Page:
UN Tells C. Africa To Reintegrate Rebels
The UN Security Council on Tuesday told the Central African Republic that it must make progress in reintegrating rebels into the security forces as a condition to review an arms embargo.
In a unanimous statement, the council said it would review the ban on arms sales if progress is made in disarming the rebel groups following a peace deal signed in February.
The United Nations arms embargo was imposed in 2013 when the country descended into bloodletting after President Francois Bozize, a Christian, was overthrown by mainly Muslim Seleka rebels.
The government has repeatedly asked that the embargo be lifted to allow its poorly-equipped forces to be armed and assert state authority across the country.
The French-drafted council statement calls for progress by the government in pushing through a national program that will allow for the disarming and "reintegration of former members of armed groups... into all uniformed personnel."
The measure also called on the government to improve storage and tracking of weapons and ammunition and to enact measures to tighten control over light arms.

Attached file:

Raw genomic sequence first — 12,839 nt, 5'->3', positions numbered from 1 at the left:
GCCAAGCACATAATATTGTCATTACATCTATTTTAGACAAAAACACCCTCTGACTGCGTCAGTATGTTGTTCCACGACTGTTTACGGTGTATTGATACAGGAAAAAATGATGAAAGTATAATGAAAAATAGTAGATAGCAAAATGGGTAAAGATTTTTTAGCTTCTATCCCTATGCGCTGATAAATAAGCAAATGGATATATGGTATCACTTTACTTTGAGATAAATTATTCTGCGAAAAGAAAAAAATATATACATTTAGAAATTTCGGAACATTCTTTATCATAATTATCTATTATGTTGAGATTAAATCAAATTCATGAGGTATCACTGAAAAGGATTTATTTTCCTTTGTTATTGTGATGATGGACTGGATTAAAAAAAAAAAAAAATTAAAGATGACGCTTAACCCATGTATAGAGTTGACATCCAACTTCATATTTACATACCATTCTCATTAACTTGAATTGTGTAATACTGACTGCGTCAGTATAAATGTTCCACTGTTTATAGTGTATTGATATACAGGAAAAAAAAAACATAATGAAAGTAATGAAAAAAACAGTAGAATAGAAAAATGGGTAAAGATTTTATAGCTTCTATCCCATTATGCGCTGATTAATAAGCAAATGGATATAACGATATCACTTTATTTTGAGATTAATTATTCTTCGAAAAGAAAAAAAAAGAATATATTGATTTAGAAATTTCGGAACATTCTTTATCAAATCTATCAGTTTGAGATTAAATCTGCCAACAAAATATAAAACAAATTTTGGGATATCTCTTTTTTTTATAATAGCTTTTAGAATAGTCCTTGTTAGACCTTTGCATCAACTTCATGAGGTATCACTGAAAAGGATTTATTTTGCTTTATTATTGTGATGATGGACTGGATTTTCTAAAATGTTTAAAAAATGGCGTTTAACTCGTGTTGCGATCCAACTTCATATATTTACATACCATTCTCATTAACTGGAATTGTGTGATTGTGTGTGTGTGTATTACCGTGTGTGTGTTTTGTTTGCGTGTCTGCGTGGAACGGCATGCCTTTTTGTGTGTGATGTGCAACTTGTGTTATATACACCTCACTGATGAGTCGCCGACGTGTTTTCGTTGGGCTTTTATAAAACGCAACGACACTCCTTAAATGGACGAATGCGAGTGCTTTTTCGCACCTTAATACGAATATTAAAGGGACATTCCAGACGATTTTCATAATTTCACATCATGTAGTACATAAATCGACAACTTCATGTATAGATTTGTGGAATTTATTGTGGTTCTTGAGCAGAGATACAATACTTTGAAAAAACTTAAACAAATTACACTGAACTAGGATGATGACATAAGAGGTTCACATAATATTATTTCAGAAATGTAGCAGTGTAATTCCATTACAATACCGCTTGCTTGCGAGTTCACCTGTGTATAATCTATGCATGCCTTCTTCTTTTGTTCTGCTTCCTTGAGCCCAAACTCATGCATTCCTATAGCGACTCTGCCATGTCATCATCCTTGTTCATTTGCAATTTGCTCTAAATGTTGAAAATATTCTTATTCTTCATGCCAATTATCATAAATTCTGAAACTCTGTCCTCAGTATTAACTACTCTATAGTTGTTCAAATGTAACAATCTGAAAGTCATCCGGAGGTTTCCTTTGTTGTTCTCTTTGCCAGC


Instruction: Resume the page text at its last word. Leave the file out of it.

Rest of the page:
The Bangui government is to report to the council in June on progress achieved in disarmament, reintegration and arms control, which will be followed a month later by a UN report to assess the changes.
The council will then carry out a review of the arms embargo by September if CAR meets the series of benchmarks.
CAR has been struggling to recover from the 2013 bloodletting despite elections that brought President Faustin-Archange Touadera to power.
The conflict has left thousands dead and forced a quarter of the population of 4.5 million from their homes.
The peace deal -- the eighth since 2012 in the conflict-wracked, impoverished state -- brought together the CAR government and 14 armed groups who control most of the country.